De-escalation of Radiotherapy for Medulloblastoma by a Novel DNA Damage Checkpoint Inhibitor
Medulloblastoma is the most common malignant pediatric brain tumor. Radiotherapy is effective for a large number of medulloblastoma patients, but it often has devastating life-long side effects that severely limit the quality of life of these patients. Thus, safer therapies are urgently needed.
We propose to test a novel approach that should strongly reduce the unwanted side effects of radiation using a drug that makes the tumors more sensitive to radiotherapy in a process called radiosensitization. This drug, named M443, has recently been designed and characterized by our group, in collaboration with other researchers at The Feinstein Institute for Medical Research. We previously showed that M443 can reduce the radiation dose needed to kill medulloblastoma cells by about half. Importantly, M443 does not make normal brain cells more sensitive to radiation. However, like most drugs, M443 does not effectively cross the blood-brain barrier, a defense mechanism that protects the brain from toxic insults. To overcome this challenge, we will use a peptide that can open up the intercellular junctions of the blood-brain barrier. The action of this peptide is short-lived, to leave just enough time for M443 to reach the tumor, without causing additional damage to the normal brain. In summary, we expect the preclinical studies that we propose here will accomplish a number of critical steps that promise to lead to a new, effective and safer approach to treat patients with medulloblastoma.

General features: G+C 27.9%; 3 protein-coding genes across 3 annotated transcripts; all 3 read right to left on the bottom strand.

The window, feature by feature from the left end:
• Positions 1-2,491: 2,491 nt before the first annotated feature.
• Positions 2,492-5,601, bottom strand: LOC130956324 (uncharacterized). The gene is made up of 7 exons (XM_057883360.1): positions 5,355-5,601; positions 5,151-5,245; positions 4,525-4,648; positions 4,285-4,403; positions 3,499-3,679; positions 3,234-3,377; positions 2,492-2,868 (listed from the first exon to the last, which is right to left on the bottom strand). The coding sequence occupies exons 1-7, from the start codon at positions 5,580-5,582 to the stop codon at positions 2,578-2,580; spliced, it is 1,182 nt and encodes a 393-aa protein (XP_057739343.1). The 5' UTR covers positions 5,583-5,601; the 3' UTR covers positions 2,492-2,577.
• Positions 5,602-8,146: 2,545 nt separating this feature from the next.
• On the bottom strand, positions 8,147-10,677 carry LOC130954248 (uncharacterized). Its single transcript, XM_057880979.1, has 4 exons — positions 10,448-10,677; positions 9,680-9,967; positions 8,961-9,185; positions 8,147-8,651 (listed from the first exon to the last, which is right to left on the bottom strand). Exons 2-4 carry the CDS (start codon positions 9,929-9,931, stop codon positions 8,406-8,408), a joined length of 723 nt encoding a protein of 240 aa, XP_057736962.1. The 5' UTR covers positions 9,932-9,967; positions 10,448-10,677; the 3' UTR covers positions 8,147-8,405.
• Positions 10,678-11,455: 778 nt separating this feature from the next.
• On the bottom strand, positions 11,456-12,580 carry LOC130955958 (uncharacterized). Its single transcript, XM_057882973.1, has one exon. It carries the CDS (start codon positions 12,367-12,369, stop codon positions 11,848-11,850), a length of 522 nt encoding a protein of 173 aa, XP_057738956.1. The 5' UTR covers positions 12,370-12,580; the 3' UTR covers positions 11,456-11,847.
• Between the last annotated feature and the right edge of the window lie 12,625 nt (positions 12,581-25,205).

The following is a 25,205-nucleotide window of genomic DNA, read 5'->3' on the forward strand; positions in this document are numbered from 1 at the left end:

Project Update - June 2020
Our studies aim to reduce the side effects of radiation therapy in children with medulloblastoma, a brain tumor that can metastasize through the spine. Over the past year, we have implemented and optimized a genetic model of the most aggressive form of this disease. We are now examining whether minocycline, an anti-inflammatory drug, can sensitize medulloblastoma tumors to radiation. This should allow us to treat children with lower doses of radiation, thereby protecting their brains. Minocycline already is in clinical use as a neuroprotective drug, and we expect that this would further diminish the side effects caused by radiation. In addition, our recent results showed that minocycline also strongly diminishes the spread of medulloblastoma cells into the surrounding normal brain, and we, therefore, expect to see that minocycline also will prevent or diminish medulloblastoma metastasis.